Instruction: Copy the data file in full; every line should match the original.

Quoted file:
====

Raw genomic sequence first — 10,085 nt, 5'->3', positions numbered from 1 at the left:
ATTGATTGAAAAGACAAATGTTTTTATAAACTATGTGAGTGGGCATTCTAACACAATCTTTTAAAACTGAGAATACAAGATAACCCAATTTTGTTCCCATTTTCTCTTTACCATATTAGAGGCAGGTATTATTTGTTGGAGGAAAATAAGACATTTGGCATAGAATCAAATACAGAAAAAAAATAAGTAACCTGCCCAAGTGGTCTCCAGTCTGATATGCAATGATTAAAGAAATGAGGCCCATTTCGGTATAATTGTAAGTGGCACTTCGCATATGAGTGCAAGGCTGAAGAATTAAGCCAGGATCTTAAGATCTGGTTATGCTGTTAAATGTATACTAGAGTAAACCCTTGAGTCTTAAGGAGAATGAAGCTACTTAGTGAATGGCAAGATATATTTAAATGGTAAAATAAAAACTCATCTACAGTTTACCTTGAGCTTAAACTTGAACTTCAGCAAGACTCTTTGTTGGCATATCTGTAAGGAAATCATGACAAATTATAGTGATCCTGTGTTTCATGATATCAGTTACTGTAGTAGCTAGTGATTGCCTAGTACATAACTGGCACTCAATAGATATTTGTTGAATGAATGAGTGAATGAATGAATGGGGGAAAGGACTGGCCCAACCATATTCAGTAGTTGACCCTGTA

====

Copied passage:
Raw genomic sequence first — 10,085 nt, 5'->3', positions numbered from 1 at the left:
ATTGATTGAAAAGACAAATGTTTTTATAAACTATGTGAGTGGGCATTCTAACACAATCTTTTAAAACTGAGAATACAAGATAACCCAATTTTGTTCCCATTTTCTCTTTACCATATTAGAGGCAGGTATTATTTGTTGGAGGAAAATAAGACATTTGGCATAGAATCAAATACAGAAAAAAAATAAGTAACCTGCCCAAGTGGTCTCCAGTCTGATATGCAATGATTAAAGAAATGAGGCCCATTTCGGTATAATTGTAAGTGGCACTTCGCATATGAGTGCAAGGCTGAAGAATTAAGCCAGGATCTTAAGATCTGGTTATGCTGTTAAATGTATACTAGAGTAAACCCTTGAGTCTTAAGGAGAATGAAGCTACTTAGTGAATGGCAAGATATATTTAAATGGTAAAATAAAAACTCATCTACAGTTTACCTTGAGCTTAAACTTGAACTTCAGCAAGACTCTTTGTTGGCATATCTGTAAGGAAATCATGACAAATTATAGTGATCCTGTGTTTCATGATATCAGTTACTGTAGTAGCTAGTGATTGCCTAGTACATAACTGGCACTCAATAGATATTTGTTGAATGAATGAGTGAATGAATGAATGGGGGAAAGGACTGGCCCAACCATATTCAGTAGTTGACCCTGTA